Huawei Complains At US ‘Roadblock’ On Trade
US officials are unjustly blocking Huawei’s attempts to compete in the United States, a research paper has claimed
Chinese networking giant Huawei claims it is experiencing a chillier reception in the United States than in the UK – it has published a paper alleging that its business in the US is being blocked by false suspicions..
The claims were made in a research paper published on the US website of Huawei, ahead of its appearance before a public hearing of the US House of Representatives’ Intelligence Committee.
Written by Dan Steinbock, who according to Reuters is an authority on trade and investment and US-Chinese relations, the paper paints a picture of US suspicions about possible security threats posed by the Chinese company.
The paper makes clear that Huawei believes its path into the United States has been blocked by unsubstantiated “allegations based on allegations”. The paper begins with a quote about the McCarthy-era Communist witch-hunting in 1950s.
“During the past few years, unspecified allegations in the US have led to severe anti-market measures to block Huawei’s expansion efforts,” said the paper. “While Huawei employs 140,000 people worldwide, less than 1.3 percent of its personnel are in the US. In light of business potential, they translate to missed opportunities. The roadblock is not the American marketplace, but the US government. The question is why.”
The paper claimed that during the past decade, Huawei’s expansion efforts in the America have been repeatedly rebuffed by the US government. “Viewed from the US perspective, Huawei is currently perceived as a threat,” it said.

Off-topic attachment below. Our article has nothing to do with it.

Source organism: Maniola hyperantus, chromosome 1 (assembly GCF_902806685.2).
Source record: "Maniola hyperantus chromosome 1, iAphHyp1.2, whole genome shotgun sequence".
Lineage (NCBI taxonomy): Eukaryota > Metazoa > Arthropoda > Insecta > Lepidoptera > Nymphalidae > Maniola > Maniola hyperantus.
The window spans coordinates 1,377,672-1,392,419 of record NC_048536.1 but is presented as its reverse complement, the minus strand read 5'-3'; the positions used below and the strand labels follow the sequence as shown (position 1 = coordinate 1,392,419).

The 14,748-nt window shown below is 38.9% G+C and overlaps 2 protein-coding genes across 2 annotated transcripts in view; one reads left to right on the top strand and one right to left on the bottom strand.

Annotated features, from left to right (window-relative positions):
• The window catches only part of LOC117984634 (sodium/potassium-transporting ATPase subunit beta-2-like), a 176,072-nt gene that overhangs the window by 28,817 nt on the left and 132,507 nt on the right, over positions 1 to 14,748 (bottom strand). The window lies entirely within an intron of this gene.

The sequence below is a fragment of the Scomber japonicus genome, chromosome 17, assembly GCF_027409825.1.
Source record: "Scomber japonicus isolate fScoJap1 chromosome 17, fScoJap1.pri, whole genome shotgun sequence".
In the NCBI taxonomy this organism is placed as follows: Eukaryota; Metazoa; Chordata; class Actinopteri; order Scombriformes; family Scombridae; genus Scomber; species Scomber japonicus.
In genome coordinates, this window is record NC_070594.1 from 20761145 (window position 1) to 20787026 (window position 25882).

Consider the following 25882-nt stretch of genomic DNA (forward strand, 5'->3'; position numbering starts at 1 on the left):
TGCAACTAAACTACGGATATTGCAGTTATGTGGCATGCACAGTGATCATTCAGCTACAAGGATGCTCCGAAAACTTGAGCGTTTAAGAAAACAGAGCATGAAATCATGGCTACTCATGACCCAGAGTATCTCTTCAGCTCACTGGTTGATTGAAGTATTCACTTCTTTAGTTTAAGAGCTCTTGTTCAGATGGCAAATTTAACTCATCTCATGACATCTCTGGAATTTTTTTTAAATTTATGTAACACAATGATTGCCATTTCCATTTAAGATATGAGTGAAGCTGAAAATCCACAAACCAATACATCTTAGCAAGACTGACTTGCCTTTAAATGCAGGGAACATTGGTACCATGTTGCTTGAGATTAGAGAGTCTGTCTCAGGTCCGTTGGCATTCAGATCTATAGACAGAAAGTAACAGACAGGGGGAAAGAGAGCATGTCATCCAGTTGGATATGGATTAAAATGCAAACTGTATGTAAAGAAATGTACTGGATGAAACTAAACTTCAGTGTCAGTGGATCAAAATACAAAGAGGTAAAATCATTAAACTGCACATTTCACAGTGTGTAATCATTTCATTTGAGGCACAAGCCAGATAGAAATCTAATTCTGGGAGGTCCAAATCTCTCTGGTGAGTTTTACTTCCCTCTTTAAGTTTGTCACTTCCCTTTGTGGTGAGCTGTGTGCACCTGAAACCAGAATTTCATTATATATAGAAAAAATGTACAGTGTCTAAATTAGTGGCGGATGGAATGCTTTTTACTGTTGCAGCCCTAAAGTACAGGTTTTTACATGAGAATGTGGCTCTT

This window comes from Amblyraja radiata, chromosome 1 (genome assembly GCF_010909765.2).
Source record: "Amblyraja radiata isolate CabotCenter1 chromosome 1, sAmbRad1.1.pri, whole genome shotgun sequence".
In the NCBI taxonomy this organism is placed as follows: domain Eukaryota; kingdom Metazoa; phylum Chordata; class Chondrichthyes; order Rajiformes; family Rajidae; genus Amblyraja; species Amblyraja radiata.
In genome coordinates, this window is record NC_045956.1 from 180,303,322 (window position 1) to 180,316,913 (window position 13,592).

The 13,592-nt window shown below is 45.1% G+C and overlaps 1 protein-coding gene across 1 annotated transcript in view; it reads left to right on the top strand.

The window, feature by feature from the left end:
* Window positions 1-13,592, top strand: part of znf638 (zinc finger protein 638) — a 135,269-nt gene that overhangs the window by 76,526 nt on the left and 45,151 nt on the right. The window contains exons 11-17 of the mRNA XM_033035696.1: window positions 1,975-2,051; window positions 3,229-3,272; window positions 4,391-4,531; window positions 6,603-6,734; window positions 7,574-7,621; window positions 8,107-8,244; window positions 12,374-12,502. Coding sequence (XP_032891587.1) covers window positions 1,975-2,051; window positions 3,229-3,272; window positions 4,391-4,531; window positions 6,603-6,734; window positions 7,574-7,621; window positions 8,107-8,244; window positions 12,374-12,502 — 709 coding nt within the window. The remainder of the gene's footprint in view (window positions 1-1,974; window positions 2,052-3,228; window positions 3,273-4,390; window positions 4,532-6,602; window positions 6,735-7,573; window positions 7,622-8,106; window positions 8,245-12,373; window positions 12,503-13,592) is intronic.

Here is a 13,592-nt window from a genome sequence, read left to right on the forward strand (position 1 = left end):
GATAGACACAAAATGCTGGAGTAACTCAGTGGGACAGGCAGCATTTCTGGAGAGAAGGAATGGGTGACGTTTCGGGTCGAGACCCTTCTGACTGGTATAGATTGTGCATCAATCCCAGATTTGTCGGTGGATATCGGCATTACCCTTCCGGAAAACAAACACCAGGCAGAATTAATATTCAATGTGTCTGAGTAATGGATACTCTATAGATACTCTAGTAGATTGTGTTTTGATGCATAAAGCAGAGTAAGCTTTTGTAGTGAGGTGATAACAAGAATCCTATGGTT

The paper made clear the frustration felt by the Chinese company and said that “if there is any substance to unstated allegations in Washington, these should be specified. In the absence of clearly stated and specified evidence, continued anti-market interventions in the case of Huawei are not in the US interest and do not represent US values.”
Huawei sought to distance itself from the paper, despite it being published on its US website. William Plummer, a spokesman in the United States for Huawei, told Reuters that the words in the paper belonged to Steinbock, and not the company.
The reception (or lack thereof) of Huawei in the United States stands in marked contrast to the United Kingdom.
Huawei has long been aware of allegations that it is a stooge for the Chinese government and military, and that it is a possible gateway for ongoing Chinese industrial espionage of Western technology. And the company has been working hard to dispell these allegations.
Earlier this week, Huawei confirmed a £1.3 billion investment in the UK. That came when Huawei CEO Ren Zhengfei met with Prime Minister David Cameron, and pledged £650 million for its operations in the country and another £650 million in procurement over the next five years,
Huawei has been on something of a charm offensive in the UK for a while now in order to convince British authorities it can be trusted. In December 2010 for example, it established a Cyber Security Evaluation Centre in the UK. This Centre allows for its products and software to be examined and tested by potential purchasers.
And the Chinese company has employed a number of former British government employees over the last two years, many of whom work at the centre, including some from GCHQ. The biggest name signing was John Suffolk in August 2011. Suffolk was the former government CIO, and now runs global security for the company.
Yet despite this attempts to woe British authorities, it seems the company is also facing something of an uphill task on this side on the pond. In July a source close to the company told TechWeek Europe that Huawei was continuing to find it difficult to sell to the British government because of the vendor’s origins and connections in China.
And it should also be pointed that it is not just the United States where Huawei is having difficulties. In Australia for example it has been banned from supplying equipment for that country’s national broadband infrastructure.
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